At the closing ceremony of UNCTAD 14th in Nairobi (Kenya), attended by the President of the host country, Center of Concern staff Aldo Caliari delivered the concluding statement on behalf of the civil society organizations attending the conference. Click here to watch video of the intervention (Intervention begins at 10:55).

Click here to read an analysis of the Outcome.

Rethinking Bretton Woods | Sun, Jul 10, 2016

Center of Concern at conferences on trade and finance, debt

On July 17-22, 2016, RBW Project Director Aldo Caliari will be in Nairobi (Kenya), attending the Fourteenth Session of the United Nations Conference on Trade and Development (UNCTAD XIV). At the conference, held every four years, the membership of the organization decides on its work program for the period until the next conference. Being the first such quadrennial gathering after the global commitments on Sustainable Development Goals of last year, the role of UNCTAD in helping countries, especially developing ones, implement the goals will feature prominently on its agenda.

On the preceding days, also in Nairobi, he will be attending a global assembly of organizations working on debt and development (July 13-14) and the UNCTAD Civil Society Forum, which starts on the 15th – although it then continues to run alongside the rest of the UNCTAD XIV Conference.

See civil society demands for UNCTAD XIV Outcome.

Read civil society statement delivered at UNCTAD 14 closing ceremony by CoC staff Aldo Caliari.

Infrastructure finance and sustainable development: Worlds apart?

Rethinking Bretton Woods | Tue, Jun 28, 2016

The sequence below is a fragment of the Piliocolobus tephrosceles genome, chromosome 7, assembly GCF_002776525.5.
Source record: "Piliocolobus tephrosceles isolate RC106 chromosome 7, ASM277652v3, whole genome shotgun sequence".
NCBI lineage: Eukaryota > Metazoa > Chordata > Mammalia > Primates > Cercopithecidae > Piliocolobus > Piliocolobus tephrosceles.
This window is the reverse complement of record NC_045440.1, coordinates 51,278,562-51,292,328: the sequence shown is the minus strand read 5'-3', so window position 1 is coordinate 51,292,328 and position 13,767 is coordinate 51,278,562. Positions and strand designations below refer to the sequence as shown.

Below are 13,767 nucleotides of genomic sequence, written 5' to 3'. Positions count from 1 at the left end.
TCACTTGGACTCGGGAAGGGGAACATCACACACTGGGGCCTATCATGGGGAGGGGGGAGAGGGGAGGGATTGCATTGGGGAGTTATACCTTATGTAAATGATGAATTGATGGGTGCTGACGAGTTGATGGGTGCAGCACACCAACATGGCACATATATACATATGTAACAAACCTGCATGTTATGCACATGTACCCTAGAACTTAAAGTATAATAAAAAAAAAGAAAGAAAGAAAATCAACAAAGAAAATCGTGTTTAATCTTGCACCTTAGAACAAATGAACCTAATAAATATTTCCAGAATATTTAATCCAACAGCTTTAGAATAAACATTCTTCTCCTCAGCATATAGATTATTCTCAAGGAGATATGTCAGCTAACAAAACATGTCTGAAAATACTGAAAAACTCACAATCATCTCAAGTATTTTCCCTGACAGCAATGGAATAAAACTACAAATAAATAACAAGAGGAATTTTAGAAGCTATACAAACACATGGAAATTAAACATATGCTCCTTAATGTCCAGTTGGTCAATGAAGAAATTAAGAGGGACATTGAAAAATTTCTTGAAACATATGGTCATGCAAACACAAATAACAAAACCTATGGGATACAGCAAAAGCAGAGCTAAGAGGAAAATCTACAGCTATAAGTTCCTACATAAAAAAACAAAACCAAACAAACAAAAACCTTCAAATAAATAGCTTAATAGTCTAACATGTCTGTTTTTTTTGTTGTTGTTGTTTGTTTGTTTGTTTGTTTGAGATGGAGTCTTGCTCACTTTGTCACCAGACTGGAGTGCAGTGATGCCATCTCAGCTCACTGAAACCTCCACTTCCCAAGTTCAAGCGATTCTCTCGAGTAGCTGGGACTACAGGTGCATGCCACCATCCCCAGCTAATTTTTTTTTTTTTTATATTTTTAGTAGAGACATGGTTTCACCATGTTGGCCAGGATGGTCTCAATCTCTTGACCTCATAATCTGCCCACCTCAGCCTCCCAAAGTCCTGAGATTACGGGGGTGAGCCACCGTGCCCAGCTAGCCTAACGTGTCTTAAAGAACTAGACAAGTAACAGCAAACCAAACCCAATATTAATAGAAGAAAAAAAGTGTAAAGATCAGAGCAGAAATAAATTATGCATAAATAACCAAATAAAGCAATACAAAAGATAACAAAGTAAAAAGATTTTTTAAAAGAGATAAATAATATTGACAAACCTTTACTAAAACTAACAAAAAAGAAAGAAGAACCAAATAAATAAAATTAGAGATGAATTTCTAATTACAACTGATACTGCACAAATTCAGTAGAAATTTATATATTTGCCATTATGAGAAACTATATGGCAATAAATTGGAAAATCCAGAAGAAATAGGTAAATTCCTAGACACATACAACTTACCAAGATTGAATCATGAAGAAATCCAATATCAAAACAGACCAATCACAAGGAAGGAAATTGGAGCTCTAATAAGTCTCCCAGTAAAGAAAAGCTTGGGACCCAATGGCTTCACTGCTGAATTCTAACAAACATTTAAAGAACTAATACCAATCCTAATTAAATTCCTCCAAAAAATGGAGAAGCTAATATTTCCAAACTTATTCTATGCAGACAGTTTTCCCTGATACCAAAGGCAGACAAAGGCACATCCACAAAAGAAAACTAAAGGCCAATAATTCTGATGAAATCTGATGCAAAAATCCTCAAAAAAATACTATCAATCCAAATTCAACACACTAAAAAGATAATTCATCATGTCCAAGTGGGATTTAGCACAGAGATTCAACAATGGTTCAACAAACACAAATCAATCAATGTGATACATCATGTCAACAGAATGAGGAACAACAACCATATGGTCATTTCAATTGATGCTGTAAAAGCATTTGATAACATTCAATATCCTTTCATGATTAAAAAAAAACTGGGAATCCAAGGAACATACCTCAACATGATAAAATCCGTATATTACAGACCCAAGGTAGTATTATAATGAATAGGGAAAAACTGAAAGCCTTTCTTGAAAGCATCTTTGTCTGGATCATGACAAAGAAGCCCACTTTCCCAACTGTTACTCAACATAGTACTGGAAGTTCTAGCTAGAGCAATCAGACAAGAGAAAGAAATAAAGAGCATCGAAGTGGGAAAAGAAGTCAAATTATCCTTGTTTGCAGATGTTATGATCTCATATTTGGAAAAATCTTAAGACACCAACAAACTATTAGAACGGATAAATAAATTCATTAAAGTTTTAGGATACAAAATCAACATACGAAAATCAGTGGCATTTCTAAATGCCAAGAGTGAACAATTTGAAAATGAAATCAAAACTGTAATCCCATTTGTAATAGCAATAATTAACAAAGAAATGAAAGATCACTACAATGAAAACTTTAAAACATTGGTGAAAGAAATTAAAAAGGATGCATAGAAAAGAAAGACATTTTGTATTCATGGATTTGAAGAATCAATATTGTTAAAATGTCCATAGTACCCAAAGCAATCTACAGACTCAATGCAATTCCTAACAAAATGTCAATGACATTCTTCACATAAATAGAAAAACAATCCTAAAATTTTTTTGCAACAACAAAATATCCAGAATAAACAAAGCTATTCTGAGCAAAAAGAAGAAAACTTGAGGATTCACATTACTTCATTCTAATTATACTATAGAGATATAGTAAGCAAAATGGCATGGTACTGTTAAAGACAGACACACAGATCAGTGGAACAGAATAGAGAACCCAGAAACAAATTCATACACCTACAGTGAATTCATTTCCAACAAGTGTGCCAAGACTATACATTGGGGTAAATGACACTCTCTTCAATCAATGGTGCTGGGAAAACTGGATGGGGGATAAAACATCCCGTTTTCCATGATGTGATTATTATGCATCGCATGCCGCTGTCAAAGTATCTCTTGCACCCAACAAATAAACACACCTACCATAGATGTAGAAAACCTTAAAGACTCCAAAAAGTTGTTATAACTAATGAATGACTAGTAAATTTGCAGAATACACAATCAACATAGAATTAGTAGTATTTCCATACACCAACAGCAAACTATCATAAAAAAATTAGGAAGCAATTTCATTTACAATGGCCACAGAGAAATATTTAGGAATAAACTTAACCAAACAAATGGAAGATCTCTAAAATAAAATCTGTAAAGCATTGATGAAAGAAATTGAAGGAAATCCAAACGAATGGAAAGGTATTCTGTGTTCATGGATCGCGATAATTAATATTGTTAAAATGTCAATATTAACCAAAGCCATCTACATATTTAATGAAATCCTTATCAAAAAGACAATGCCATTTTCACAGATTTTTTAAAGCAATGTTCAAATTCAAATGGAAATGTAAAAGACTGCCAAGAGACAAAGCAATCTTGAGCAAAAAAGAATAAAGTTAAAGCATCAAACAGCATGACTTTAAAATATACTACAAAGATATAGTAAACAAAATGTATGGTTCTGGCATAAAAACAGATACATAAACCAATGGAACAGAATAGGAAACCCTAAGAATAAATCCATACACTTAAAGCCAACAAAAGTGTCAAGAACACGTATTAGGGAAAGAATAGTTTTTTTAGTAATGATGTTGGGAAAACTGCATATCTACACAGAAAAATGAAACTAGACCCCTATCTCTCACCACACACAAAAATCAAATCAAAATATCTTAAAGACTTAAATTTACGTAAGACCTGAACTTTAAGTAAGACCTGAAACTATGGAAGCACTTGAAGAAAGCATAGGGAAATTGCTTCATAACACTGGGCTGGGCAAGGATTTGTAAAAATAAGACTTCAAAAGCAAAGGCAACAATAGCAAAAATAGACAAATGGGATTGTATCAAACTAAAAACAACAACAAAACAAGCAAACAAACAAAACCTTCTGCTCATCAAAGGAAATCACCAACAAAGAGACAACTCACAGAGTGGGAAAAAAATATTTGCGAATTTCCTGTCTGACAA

Infrastructure finance and sustainable development: Worlds apart?

In a recent article RBW Project Director Aldo Caliari reviews a recent study commissioned by the Heinrich Boell Foundation to assess whether the Organization for Economic Cooperation and Development's advice to the Group of 20 on infrastructure finance is coherent with sustainable development goals and commitments.

“With estimates placing the investment requirements in the trillions, the availability and form of investment commitments to meet the SDGs will significantly shape the chances of success while having also a significant impact on human rights,” he says.

Read full article

 

Investment treaties and land-related human rights struggles

Rethinking Bretton Woods | Fri, Jun 10, 2016

Investment treaties and land-related human rights struggles

The commodity price hikes of 2007-2008 and the ensuing wave of transnational land deals for agribusiness investments in low- and middle-income countries placed land rights at the center of international development discourses.

A recent blog appeared on RightingFinance examines how the economic sources of pressure on land rights are evolving and where they are likely to come from in the near future.

Read full article.

Rethinking Bretton Woods | Mon, May 9, 2016

Applying human rights to tax policy-making and assessment

Last April, the “Panama papers” — more than 11 million documents leaked from a secretive law firm in Panama – exposed the tax evasion and avoidance maneuvers of companies and high net worth individuals. Some experts say that what the leak exposed represents just the tip of the iceberg. But the human rights impacts that come as a result of depriving States of public revenue are the even bigger iceberg and deserve urgent attention.

The first two in a series of advocacy tools by the RightingFinance Initiative offer guidance on how human rights obligations are relevant to the process of designing and evaluating tax policy.

The publications, “Equality and Non-discrimination in Tax Policy” and “Maximum Available Resources, Non-retrogression and Minimum Essential Levels in Tax Policy,” lay out legal foundations for the human rights principles featured in their titles, applications to tax policy, and guiding questions for reflection.

Click here to read a blog on these publications.